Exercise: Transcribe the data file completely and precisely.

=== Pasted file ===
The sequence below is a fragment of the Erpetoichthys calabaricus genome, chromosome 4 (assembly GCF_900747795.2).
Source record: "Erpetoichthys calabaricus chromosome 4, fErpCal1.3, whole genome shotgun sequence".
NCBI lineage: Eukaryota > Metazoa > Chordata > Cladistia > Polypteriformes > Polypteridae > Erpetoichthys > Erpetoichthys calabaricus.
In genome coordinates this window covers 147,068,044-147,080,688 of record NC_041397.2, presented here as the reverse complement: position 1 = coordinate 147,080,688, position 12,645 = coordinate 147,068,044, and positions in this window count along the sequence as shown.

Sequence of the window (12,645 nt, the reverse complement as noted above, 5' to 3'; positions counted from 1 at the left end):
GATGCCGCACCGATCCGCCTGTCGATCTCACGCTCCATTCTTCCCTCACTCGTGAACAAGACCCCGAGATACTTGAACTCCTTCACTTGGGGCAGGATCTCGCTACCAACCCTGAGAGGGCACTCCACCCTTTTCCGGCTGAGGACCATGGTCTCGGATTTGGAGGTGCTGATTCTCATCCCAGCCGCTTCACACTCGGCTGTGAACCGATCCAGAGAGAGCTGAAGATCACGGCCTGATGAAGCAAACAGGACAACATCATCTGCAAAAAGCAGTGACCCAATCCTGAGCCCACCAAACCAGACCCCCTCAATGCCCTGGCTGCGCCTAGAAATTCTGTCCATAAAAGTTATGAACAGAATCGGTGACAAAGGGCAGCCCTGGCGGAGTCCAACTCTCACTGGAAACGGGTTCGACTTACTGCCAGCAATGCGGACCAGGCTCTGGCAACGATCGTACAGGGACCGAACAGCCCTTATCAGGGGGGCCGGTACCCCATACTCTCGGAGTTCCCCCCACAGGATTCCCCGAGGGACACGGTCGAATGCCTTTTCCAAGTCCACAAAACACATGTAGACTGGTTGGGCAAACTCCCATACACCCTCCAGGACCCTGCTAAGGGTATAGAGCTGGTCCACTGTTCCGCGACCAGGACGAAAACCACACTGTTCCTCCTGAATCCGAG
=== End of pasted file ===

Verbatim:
The sequence below is a fragment of the Erpetoichthys calabaricus genome, chromosome 4 (assembly GCF_900747795.2).
Source record: "Erpetoichthys calabaricus chromosome 4, fErpCal1.3, whole genome shotgun sequence".
NCBI lineage: Eukaryota > Metazoa > Chordata > Cladistia > Polypteriformes > Polypteridae > Erpetoichthys > Erpetoichthys calabaricus.
In genome coordinates this window covers 147,068,044-147,080,688 of record NC_041397.2, presented here as the reverse complement: position 1 = coordinate 147,080,688, position 12,645 = coordinate 147,068,044, and positions in this window count along the sequence as shown.

Sequence of the window (12,645 nt, the reverse complement as noted above, 5' to 3'; positions counted from 1 at the left end):
GATGCCGCACCGATCCGCCTGTCGATCTCACGCTCCATTCTTCCCTCACTCGTGAACAAGACCCCGAGATACTTGAACTCCTTCACTTGGGGCAGGATCTCGCTACCAACCCTGAGAGGGCACTCCACCCTTTTCCGGCTGAGGACCATGGTCTCGGATTTGGAGGTGCTGATTCTCATCCCAGCCGCTTCACACTCGGCTGTGAACCGATCCAGAGAGAGCTGAAGATCACGGCCTGATGAAGCAAACAGGACAACATCATCTGCAAAAAGCAGTGACCCAATCCTGAGCCCACCAAACCAGACCCCCTCAATGCCCTGGCTGCGCCTAGAAATTCTGTCCATAAAAGTTATGAACAGAATCGGTGACAAAGGGCAGCCCTGGCGGAGTCCAACTCTCACTGGAAACGGGTTCGACTTACTGCCAGCAATGCGGACCAGGCTCTGGCAACGATCGTACAGGGACCGAACAGCCCTTATCAGGGGGGCCGGTACCCCATACTCTCGGAGTTCCCCCCACAGGATTCCCCGAGGGACACGGTCGAATGCCTTTTCCAAGTCCACAAAACACATGTAGACTGGTTGGGCAAACTCCCATACACCCTCCAGGACCCTGCTAAGGGTATAGAGCTGGTCCACTGTTCCGCGACCAGGACGAAAACCACACTGTTCCTCCTGAATCCGAG